Commander’s Intent (The Tactical Edge, Winter 2008, pp. 52-54)

An effective operational plan focuses the efforts of each individual toward a common objective.  This unity of effort is the most crucial aspect of any tactical operation and the responsibility falls squarely on the senior commander.  Because most tactical operations...
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Command and Control (4-4) (The Tactical Edge, Spring 2005, pp. 42-44)

The importance of command has been known from early history when more than two-thousand years ago, Philip of Macedon, (the father of Alexander the Great), is reported to have said, “An army of deer led by a lion is more to be feared than an army of lions led by a...
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OpFor Gaming (The Tactical Edge, Winter 2010, pp. 50-52)

During the First Peloponnesian War nearly 2,500 years ago, Pericles was giving a speech to the Athenians when he stated that “I am more afraid of our own mistakes than our enemies’ designs.”[1]  In truth, most tactical operations and disaster responses fail not...
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Adaptive Decision Making (The Tactical Edge, Spring, 2013, pp. 82-84)

All crises are fraught with uncertainty.  While uncertainty must be reduced to the maximum possible extent, it can never be completely eliminated.  Accordingly, efforts will always be necessary to deal with the unexpected.  Effective leaders are compelled to...
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Legitimacy – The 10th Principle

As Sid wrote in Field Command, “Neglecting or ignoring the principle of legitimacy is a recipe for disaster. In fact, win or lose, legitimacy can be the decisive element when actions are examined after the fact.” In recent use of force decisions, findings of...
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Get the complete set of Field Guides and Forms TODAY!

www.fieldcommandllc.com/product/complete-set/ Field Reference Guides Each of these guides are a compilation of scientific terms and concepts concentrating on a single subject.  The terms and concepts are also grouped by topic in the way they interact with one...
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Swarming Tactics (The Tactical Edge, Spring, 2011, pp. 54-58)

Of all the situations that require an intervention by law enforcement, conflicts, are by far, the most dangerous and complex.  This is because conflicts involve one or more adversaries who are in active opposition of the efforts to restrain them.[1]  Some types of...
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Information Evaluation (The Tactical Edge, Summer, 2013, pp. 86-87)

Decisions are often called the “building blocks” of tactical operations in that each, by themselves, rests upon others to build the structure.  Using the same metaphor, the information upon which decisions are based constitutes the functional equivalent of the mortar...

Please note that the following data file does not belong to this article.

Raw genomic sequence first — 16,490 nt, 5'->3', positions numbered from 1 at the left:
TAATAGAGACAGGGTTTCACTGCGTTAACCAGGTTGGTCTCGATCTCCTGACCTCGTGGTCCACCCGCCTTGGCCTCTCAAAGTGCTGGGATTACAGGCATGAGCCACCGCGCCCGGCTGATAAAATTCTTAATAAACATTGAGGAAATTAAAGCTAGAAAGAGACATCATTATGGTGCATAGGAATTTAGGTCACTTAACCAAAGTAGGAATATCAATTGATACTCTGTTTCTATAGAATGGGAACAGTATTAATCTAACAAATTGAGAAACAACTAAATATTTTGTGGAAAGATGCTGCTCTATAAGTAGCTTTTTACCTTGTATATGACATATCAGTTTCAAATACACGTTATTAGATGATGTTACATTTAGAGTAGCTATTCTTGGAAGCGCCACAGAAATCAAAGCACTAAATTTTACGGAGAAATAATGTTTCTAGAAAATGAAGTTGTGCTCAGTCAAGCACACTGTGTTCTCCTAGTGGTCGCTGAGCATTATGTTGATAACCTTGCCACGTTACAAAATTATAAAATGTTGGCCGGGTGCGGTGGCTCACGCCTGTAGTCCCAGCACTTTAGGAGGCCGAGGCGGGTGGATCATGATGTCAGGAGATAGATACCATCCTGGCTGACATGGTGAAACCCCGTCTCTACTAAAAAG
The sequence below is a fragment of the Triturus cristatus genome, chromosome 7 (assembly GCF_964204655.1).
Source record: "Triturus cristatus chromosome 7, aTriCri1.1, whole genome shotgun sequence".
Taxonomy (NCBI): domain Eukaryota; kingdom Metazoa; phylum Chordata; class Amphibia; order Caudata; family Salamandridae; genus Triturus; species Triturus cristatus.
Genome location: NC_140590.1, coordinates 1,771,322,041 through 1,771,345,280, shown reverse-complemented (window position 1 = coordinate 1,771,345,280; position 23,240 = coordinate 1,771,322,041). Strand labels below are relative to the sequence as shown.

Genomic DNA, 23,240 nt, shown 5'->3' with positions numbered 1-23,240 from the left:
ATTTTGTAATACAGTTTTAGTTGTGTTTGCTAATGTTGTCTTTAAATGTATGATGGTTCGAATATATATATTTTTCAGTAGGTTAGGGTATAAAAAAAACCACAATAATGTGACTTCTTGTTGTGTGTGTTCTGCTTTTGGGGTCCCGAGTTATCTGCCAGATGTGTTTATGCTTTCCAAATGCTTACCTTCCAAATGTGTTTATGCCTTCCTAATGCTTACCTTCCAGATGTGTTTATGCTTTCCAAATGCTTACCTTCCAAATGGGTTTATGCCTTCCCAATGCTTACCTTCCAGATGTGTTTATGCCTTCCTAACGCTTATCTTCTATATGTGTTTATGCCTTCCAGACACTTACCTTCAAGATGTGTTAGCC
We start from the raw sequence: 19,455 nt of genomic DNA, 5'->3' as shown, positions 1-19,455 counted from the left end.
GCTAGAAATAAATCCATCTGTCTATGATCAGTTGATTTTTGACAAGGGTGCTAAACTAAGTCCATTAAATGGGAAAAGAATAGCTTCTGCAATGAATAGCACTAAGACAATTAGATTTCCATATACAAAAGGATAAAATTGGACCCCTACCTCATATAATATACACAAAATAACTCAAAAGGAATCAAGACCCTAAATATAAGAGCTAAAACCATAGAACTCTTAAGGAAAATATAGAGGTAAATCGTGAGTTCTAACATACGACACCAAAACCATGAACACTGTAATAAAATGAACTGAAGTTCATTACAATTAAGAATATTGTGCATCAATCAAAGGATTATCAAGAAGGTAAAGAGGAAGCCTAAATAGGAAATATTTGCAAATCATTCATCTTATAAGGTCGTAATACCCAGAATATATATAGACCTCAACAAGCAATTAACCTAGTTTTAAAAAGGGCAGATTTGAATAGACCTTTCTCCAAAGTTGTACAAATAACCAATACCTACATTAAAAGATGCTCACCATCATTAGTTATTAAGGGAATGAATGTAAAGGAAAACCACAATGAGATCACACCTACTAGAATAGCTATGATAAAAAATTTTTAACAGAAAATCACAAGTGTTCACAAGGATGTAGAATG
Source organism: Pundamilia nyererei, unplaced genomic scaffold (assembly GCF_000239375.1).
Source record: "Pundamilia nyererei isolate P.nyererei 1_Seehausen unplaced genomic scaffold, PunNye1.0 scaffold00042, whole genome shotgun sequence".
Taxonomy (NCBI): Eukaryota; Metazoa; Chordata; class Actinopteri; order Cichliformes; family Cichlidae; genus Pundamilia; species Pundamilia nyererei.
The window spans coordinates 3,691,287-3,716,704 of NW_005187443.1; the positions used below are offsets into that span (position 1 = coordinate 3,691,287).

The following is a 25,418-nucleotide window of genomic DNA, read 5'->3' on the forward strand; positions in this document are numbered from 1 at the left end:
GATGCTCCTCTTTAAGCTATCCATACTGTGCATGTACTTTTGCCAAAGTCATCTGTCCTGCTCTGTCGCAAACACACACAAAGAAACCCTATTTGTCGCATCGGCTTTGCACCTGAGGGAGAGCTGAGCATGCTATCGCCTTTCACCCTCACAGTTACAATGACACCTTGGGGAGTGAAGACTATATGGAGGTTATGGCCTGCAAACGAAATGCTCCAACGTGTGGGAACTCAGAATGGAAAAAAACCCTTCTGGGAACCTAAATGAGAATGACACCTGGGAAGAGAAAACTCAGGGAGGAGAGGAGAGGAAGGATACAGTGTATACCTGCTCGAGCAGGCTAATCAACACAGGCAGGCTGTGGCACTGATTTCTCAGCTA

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Task Saturation (The Tactical Edge, Winter 2004, p. 58)

Every mission in a tactical operation involves an almost infinite number of tasks, and depending on how, in what order, and when these tasks are performed, there is also an endless amount of permutations possible as each task affects another.  Many of these tasks are...
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Command Relationships (The Tactical Edge, Fall, 2011, pp. 82-85)

Every tactical operation is overseen by an organization specifically designed to assign and direct critical personnel and equipment to resolve an unfolding crisis.  Sociologists refer to these organizations as emerging multi-organizational networks (EMONs).[1]  One...
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About Field Command

Field Command is a company founded by retired police officers with a desire to pass on the lessons learned from years of practical experience in handling tactical operations and disaster responses.Likewise, they have extensive military backgrounds and are not only experienced but thoroughly grounded in the doctrinal science that supports sound planning and decision making. Using the military metaphor, they all have “muddy boots” from being in the trenches and can personally explain what worked and what didn’t. Even more importantly, however, they can explain why. This single word has become a mantra for explaining the reason such a focus is needed.

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Law enforcement has become a highly specialized and complex function and teaching the multitude of essential skills is both costly and time-consuming. Accordingly, nearly all law enforcement training is focused on what to do and how to do it rather than why it is necessary. While these boilerplate responses will suffice for repetitive situations, they leave decision makers with no other options when they do not understand why something is important (or not). This can easily lead to disaster when a commander applies a solution designed for one set of circumstances but which is woefully inadequate for the current one. As Abraham Maslow noted, “If the only tool you have is a hammer, you have to think of every problem as a nail.”

Incident commanders, planners, and decision makers involved in handling crises of all sorts are far better able to recognize and understand the factors and influences in play if they have first mastered the science that identifies them and explains their significance. Understandably, they are also more capable of adapting and improvising when conditions change. We don’t make any claims on knowing “the” way to do these things but we can tell you a 100 ways on how not to do them. Hence, if you just avoid the things that we know that don’t work you’ll start where we left off!

 

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